Consent in pregnancy: a qualitative study of the views and experiences of women and their healthcare professionals

Consent in pregnancy: a qualitative study of the views and experiences of women and their healthcare professionals
Jacqueline Nicholls, Anna L David, Joseph Iskaros, Anne Lanceley
European Journal of Obstetrics & Gynecology and Reproductive Biology, 11 May 2019
Consent in antenatal settings is contentious, poorly understood and recognised as problematic for pregnant women. This study aimed to investigate participants’ views and experiences of the consent process.
Qualitative research performed in a large urban teaching hospital in London. Sixteen pregnant women and fifteen healthcare professionals (obstetricians and midwives) participated. Consent consultations were observed and in-depth interviews carried out with healthcare professionals and pregnant women using semi-structured interview guides. Data were collectively analysed to identify themes in the experiences of the consent process.
Four themes were identified: 1) Choice and shared decision-making. Pregnant women do not always experience consent in a choice-making way and often do not understand information provided to them. 2) Contextualising information disclosure. What is important to women is not only the information but the relational context in which consent is obtained. 3) Quality of HCP-woman relationship. Trust in their healthcare professional sometimes makes women seek less information and conversely. Individualised information is desired by women but professionals found it difficult to ensure that women receive this in practice. 4) Law and professional practice. Doctors are more aware of legal developments in consent related to the Montgomery case than their midwifery colleagues, but they are not always certain of the implications.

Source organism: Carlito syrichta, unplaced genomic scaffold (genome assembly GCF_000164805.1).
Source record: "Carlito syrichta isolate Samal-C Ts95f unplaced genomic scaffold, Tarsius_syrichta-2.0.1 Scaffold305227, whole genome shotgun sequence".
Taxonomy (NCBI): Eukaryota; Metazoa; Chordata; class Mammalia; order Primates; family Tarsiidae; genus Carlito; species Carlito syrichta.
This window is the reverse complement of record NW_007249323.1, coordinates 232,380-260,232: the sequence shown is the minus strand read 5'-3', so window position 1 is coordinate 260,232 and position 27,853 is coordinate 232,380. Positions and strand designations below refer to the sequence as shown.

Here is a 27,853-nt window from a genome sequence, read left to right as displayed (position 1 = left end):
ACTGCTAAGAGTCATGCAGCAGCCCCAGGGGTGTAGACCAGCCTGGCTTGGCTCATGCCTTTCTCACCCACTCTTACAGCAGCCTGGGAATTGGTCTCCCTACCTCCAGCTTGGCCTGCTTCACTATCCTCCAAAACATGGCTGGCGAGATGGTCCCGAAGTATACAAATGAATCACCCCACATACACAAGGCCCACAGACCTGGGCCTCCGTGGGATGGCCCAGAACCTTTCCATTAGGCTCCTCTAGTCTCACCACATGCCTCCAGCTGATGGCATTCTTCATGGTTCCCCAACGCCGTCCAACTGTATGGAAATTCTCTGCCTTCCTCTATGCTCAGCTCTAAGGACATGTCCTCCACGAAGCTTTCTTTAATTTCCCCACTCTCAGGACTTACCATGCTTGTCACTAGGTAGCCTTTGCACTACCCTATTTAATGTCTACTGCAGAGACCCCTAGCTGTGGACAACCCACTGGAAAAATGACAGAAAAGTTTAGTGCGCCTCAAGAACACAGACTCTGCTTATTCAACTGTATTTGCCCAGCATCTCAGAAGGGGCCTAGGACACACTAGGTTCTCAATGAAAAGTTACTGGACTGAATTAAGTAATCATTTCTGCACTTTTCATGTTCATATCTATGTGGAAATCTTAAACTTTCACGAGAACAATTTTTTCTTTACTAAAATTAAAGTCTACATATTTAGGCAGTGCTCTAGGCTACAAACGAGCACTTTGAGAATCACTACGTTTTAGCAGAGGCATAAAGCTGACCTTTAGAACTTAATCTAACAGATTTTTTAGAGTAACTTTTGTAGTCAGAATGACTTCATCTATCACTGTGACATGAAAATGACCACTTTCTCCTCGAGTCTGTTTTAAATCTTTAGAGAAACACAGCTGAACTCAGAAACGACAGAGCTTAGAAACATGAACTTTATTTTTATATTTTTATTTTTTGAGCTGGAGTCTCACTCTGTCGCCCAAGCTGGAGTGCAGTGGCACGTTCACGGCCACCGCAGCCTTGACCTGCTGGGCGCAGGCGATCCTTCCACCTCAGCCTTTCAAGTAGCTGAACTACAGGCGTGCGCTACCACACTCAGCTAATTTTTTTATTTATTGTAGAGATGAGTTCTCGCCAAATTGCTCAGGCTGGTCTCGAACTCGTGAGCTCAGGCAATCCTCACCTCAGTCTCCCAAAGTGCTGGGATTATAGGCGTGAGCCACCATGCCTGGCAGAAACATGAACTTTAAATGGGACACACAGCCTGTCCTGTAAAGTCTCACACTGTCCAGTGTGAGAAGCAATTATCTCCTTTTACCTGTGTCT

Results suggest that an effective antenatal consent process which empowers pregnant women requires their understanding of provided information to be elicited. There is a delicate balance to be struck between the trust of a patient in their professional and information-based consent, rather than a simple focus on improving information provision. Whilst recognising women’s desire for bespoke consent professionals acknowledged the difficulty of ensuring this in practice. If consent is to remain the legal yardstick of autonomous choice-making, women’s understanding and that shared with their healthcare professional needs to be more explicitly addressed.

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